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Economists have no final consensus on whether a central bank should be required to focus only on inflation or should have greater discretion. For those who subscribe to the inflation targeting philosophy, the fear is that politicians who are worried about slow economic growth and unemployment will constantly pressure the central bank to conduct a loose monetary policy—even if the economy is already producing at potential GDP    . In some countries, the central bank may lack the political power to resist such pressures, with the result of higher inflation, but no long-term reduction in unemployment. The U.S. Federal Reserve has a tradition of independence, but central banks in other countries may be under greater political pressure. For all of these reasons—long and variable lags, excess reserves, unstable velocity, and controversy over economic goals—monetary policy in the real world is often difficult. The basic message remains, however, that central banks can affect aggregate demand through the conduct of monetary policy and in that way influence macroeconomic outcomes.

Asset bubbles and leverage cycles

One long-standing concern about having the central bank focus on inflation and unemployment is that it may be overlooking certain other economic problems that are coming in the future. For example, from 1994 to 2000 during what was known as the “dot-com” boom, the U.S. stock market, which is measured by the Dow Jones Industrial Index (which includes 30 very large companies from across the U.S. economy), nearly tripled in value. The Nasdaq index, which includes many smaller technology companies, increased in value by a multiple of five from 1994 to 2000. These rates of increase were clearly not sustainable. Indeed, stock values as measured by the Dow Jones were almost 20% lower in 2009 than they had been in 2000. Stock values in the Nasdaq index were 50% lower in 2009 than they had been in 2000. The drop-off in stock market values contributed to the recession of 2001 and the higher unemployment that followed.

A similar story can be told about housing prices in the mid-2000s. During the 1970s, 1980s, and 1990s, housing prices increased at about 6% per year on average. During what came to be known as the “housing bubble” from 2003 to 2005, housing prices increased at almost double this annual rate. These rates of increase were clearly not sustainable. When the price of housing fell in 2007 and 2008, many banks and households found that their assets were worth less than they expected, which contributed to the recession that started in 2007.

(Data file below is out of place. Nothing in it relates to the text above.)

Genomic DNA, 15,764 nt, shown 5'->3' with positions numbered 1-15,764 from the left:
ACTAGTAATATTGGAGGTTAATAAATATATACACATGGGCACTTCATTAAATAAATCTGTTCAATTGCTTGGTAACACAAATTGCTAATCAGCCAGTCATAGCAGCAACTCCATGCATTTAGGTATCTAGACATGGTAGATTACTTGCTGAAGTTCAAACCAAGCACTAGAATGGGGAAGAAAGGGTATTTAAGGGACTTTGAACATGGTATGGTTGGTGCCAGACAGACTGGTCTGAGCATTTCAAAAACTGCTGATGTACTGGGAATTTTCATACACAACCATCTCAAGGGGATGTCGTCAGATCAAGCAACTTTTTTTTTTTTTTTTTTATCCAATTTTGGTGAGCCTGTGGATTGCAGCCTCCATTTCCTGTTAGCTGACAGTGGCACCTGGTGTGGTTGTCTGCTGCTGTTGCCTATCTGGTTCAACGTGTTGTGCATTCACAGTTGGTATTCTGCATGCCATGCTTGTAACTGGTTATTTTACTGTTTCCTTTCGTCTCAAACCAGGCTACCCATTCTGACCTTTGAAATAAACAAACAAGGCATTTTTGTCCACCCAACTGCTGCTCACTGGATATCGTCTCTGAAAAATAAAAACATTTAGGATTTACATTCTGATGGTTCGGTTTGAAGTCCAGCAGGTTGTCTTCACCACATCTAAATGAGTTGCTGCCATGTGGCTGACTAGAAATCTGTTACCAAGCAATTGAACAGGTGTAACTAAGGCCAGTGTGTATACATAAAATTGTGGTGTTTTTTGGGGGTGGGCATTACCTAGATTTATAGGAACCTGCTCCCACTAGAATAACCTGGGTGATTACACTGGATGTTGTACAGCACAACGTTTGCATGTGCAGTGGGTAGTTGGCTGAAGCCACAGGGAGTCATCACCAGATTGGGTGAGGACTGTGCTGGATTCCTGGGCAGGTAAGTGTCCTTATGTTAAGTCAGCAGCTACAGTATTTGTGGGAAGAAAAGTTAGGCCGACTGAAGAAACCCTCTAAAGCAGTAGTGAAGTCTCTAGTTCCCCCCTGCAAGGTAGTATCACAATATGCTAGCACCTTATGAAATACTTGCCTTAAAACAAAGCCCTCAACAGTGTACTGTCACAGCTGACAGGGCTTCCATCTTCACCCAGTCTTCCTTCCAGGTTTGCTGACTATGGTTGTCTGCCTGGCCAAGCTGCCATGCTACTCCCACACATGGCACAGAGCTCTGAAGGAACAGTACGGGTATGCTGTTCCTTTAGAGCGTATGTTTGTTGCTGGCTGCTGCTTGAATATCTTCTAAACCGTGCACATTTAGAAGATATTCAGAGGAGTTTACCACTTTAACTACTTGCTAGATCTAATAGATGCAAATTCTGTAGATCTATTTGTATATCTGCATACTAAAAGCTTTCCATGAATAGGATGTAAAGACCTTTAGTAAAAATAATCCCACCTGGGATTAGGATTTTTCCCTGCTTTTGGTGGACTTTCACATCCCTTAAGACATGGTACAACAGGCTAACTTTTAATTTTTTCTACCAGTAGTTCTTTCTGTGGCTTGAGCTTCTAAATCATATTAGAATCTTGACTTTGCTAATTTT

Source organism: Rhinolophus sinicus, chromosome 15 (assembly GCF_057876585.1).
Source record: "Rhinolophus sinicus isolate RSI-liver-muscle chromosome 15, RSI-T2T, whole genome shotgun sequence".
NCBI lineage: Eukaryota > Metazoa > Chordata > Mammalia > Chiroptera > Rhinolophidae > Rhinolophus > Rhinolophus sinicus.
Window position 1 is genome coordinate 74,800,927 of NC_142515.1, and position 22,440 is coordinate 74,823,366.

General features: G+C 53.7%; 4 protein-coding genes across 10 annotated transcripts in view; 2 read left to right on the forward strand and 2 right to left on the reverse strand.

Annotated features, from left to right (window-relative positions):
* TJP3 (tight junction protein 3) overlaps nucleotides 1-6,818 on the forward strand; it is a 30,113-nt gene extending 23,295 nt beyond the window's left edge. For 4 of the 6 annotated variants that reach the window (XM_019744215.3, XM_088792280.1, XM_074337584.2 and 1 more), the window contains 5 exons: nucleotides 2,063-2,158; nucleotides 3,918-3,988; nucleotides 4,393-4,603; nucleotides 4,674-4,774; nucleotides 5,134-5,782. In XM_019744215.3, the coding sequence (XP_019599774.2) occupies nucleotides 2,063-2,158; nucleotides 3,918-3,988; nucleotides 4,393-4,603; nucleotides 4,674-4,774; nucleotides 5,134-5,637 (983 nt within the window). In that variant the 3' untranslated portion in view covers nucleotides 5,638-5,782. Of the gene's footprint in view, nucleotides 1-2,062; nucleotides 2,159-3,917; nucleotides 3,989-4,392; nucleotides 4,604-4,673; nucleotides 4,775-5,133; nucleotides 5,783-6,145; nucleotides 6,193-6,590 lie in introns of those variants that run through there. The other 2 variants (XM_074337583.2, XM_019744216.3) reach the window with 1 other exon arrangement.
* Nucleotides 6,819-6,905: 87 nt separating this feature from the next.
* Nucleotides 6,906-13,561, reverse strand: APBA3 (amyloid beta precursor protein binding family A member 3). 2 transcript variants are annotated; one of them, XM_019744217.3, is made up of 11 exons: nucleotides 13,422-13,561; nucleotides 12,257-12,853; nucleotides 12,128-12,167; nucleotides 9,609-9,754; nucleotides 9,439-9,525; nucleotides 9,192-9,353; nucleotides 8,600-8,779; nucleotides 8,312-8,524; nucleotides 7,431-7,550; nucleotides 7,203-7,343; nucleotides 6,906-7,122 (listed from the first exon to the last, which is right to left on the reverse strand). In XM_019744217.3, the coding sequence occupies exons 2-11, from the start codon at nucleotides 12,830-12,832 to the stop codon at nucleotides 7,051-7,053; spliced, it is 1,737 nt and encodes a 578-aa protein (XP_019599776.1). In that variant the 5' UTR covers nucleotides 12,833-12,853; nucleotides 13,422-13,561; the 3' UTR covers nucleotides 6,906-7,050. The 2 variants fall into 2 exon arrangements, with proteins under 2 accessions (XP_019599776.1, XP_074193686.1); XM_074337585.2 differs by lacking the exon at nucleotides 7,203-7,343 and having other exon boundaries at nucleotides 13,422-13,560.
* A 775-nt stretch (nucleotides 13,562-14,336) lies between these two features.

At a broader level, some economists worry about a leverage cycle , where “leverage” is a term used by financial economists to mean “borrowing.” When economic times are good, banks and the financial sector are eager to lend, and people and firms are eager to borrow. Remember that the amount of money and credit in an economy is determined by a money multiplier —a process of loans being made, money being deposited, and more loans being made. In good economic times, this surge of lending exaggerates the episode of economic growth. It can even be part of what lead prices of certain assets—like stock prices or housing prices—to rise at unsustainably high annual rates. At some point, when economic times turn bad, banks and the financial sector become much less willing to lend, and credit becomes expensive or unavailable to many potential borrowers. The sharp reduction in credit, perhaps combined with the deflating prices of a dot-com stock price bubble or a housing bubble, makes the economic downturn worse than it would otherwise be.

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Source:  OpenStax, University of houston downtown: macroeconomics. OpenStax CNX. May 28, 2014 Download for free at http://legacy.cnx.org/content/col11653/1.3
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